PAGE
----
FCC votes unanimously to revamp rural phone fund as broadband subsidy

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Copps called the principle of universal service “the lifeblood of the Communications Act” and argued that everyone in the country will benefit from increased broadband access. The other commissioners echoed his views, and said the plan would eliminate waste and redundancy in the program.

FCC Chairman Julius Genachowski predicted the plan would provide all Americans with high-speed Web connections within 10 years and provide $2 billion in benefits to consumers.

“Today’s vote by the FCC will have a meaningful impact on consumers across the nation,” said House Telecom subpanel ranking member Anna Eshoo (D-Calif.) in a statement. “The reforms adopted to the USF and ICC system fulfill one of the key recommendations outlined in the National Broadband Plan, and will increase access to broadband in rural America, eliminate duplicative subsidies, and finally bring the USF High-Cost program and the ICC system into the 21st century.

Stakeholders were cautious about commenting on the 500-page plan before parsing the details, but both rural telecom providers and consumer advocates expressed concern about the proposal favoring large telecom carriers or raising prices for consumers. The commissioners were adamant that the proposal would not result in price increases.

In response to political pressure to limit spending, the fund will be capped at the current level, $4.5 billion, for the next six years, with existing funds immediately re-directed to supporting broadband access. That includes an additional $300 million to start the process of building out rural networks. The program is funded by a charge on consumers’ monthly phone bills, which Republican Commissioner Robert McDowell noted has risen from 5.5 percent to 15.3 percent since its introduction.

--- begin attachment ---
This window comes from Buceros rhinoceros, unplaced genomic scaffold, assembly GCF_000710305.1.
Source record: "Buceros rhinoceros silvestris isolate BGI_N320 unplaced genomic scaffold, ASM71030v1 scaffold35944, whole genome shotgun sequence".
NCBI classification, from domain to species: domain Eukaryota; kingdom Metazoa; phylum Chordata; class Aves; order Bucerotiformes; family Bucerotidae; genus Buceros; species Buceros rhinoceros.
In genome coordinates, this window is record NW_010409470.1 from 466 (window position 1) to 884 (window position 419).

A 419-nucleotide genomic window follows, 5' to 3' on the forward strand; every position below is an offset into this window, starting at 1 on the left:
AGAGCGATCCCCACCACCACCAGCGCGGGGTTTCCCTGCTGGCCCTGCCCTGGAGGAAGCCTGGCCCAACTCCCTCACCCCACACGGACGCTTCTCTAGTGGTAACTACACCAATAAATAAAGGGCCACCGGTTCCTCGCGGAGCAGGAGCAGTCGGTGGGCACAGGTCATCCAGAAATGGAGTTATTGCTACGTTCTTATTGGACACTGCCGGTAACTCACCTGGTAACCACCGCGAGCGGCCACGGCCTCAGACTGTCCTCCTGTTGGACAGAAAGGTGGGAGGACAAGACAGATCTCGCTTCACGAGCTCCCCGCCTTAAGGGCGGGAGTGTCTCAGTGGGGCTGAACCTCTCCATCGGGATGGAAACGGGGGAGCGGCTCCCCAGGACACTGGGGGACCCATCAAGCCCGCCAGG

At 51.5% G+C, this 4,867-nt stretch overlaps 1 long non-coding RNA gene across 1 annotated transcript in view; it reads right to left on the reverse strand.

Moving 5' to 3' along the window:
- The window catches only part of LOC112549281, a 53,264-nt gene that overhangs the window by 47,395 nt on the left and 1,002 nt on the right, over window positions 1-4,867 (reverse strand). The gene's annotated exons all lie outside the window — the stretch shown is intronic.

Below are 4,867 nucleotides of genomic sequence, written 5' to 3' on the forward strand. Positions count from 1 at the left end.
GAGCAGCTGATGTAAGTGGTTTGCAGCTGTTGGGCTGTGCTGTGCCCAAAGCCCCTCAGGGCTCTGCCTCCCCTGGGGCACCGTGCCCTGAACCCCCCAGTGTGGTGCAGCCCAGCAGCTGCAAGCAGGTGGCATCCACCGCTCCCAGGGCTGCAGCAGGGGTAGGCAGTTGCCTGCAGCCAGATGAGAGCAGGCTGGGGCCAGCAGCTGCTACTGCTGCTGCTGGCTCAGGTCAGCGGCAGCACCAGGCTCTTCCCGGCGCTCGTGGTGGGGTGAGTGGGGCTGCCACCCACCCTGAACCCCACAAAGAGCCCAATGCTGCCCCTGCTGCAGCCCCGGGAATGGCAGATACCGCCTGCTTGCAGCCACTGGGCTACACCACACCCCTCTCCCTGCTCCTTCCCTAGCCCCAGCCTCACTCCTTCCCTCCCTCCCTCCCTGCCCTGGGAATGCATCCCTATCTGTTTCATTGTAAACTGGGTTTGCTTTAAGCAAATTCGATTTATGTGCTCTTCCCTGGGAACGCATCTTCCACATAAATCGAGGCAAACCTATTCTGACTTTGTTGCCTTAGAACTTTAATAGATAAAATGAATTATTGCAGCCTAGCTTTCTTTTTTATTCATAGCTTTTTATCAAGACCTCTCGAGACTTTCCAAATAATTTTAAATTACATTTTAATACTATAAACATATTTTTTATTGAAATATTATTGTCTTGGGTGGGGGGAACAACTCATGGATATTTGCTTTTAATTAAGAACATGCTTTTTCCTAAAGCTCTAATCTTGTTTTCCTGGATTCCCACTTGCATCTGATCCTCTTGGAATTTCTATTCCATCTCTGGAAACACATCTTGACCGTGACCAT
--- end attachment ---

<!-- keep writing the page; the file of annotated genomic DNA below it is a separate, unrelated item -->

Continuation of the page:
“The tax trend is simply unacceptable,” McDowell said, while calling for reform to the contribution method in the first half of next year. 

Incumbent telecom carriers receiving high-cost funds will have the option to continue serving their current territories under the new plan, provided they commit to connecting all high-cost portions of their coverage area.

The order also creates a mobility fund that will start with a $300 million infusion of capital next year and will eventually distribute $500 million annually to expand wireless broadband access along the nation’s roads and highways. Those funds will be distributed by reverse auction, with the first expected to take place during the third quarter of 2012.

Several of the commissioners framed the plan as anticipating the future communications needs of consumers, and touted the plan’s recognition of wireless as a crucial aspect of universal service. 

When asked why mobile didn’t constitute a greater proportion of the plan, as opposed to wired broadband, Genachowski cited budgetary constraints. The commission chairman called the amount of money dedicated to mobile “very significant,” arguing it would bring the country much closer to its goal on universal mobile service. 

The commission also moved to reform the intercarrier compensation rates while making allowances for carriers that claim the changes would pose a significant financial hardship. The changes include compelling phone companies to negotiate in good faith with Voice over Internet Protocol companies regarding the cost of completing calls. 

Some stakeholders argued the commission did not go far enough to ensure VoIP providers are integrated into the larger communications network.